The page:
Amidst rising health costs in the U.S., researchers have examined the role of value-based care and competition in the cost equation. They found that across 900 different markets, value-based payment models had not produced the expected reductions in costs, mainly because many markets have few value-based options available. In addition, many of the current models lack incentives that push providers to take on more risk.
The study was conducted by the U.S. Healthcare Financial Management Association, together with Leavitt Partners and McManis Consulting. In their report, researchers note that the lack of cost reductions was true for both Medicare and commercially-insured populations.
"[When you have] very small amounts of revenue under a risk-based model, you don't have a compelling business case to change," David Muhlestein, chief research officer at Leavitt Partners and one of the study's authors.
Another key factor driving costs higher is the ongoing consolidation in the healthcare sector. Markets that were less consolidated or those that had less vertical alignment were the costliest, while markets with strongly-organised provider networks were often the least expensive, the researchers explained.
Patient advocates contend that mergers rarely pay off financially for patients. This is because healthcare organisations who are market leaders are more likely to charge high prices. However, markets with less consolidation had intense competition and also had less of a focus on reducing utilisation, according to the report. High levels of utilisation can drive up costs significantly, the researchers pointed out.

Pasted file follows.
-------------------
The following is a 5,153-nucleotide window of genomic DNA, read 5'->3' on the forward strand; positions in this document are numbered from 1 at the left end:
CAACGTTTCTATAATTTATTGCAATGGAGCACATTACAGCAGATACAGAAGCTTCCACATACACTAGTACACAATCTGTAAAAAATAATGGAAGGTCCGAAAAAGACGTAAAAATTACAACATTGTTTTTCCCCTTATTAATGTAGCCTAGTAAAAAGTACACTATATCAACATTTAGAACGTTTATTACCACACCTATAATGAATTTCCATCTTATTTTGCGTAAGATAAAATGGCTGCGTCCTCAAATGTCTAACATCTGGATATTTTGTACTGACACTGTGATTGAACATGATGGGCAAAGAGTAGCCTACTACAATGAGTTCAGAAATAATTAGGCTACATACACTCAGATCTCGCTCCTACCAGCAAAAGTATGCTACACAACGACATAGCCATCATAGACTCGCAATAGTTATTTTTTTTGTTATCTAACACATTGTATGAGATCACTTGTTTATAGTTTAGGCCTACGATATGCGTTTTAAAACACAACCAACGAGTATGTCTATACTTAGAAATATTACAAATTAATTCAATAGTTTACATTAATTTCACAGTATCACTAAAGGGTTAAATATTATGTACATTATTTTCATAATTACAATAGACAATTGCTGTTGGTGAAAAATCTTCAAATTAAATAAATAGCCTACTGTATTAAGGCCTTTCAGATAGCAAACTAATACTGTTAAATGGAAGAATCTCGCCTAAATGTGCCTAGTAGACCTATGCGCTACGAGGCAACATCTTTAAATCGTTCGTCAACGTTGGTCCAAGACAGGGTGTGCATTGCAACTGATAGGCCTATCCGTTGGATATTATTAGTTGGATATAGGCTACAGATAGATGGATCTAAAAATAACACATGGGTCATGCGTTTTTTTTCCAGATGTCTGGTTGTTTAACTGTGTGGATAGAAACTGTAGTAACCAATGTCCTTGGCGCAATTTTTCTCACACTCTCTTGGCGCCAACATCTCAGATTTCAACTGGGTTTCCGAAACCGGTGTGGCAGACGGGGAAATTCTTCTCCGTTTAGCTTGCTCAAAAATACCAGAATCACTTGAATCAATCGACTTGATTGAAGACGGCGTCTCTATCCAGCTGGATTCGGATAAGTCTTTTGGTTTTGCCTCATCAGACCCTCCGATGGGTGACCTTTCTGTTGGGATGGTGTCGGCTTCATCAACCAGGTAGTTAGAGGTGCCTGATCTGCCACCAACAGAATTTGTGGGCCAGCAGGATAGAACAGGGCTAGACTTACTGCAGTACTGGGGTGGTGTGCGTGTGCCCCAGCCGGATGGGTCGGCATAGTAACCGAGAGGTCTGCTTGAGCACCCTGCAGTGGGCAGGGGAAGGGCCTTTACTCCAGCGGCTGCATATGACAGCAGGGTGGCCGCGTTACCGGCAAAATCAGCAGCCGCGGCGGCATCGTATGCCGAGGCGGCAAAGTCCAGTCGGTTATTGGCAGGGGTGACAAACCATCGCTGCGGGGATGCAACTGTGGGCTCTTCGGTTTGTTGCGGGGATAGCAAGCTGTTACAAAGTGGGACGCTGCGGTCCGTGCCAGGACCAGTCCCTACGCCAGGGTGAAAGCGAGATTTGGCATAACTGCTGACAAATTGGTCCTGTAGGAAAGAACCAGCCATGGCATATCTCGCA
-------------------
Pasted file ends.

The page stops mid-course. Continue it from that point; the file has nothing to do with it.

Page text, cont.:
For example, in Oklahoma City, there are 28 different acute care hospitals operating and competing directly for patients. However, a staffer interviewed by the researchers at one health system said the utilisation rates were "an unanswered question." In this case, having a large number of hospitals available didn't provide meaningful competition to reduce costs, the researchers concluded.
In addition, the report found that employers are hesitant to redesign benefits in a way that may limit patients' provider networks, and the instability in Affordable Care Act exchanges is also a contributor to rising costs.
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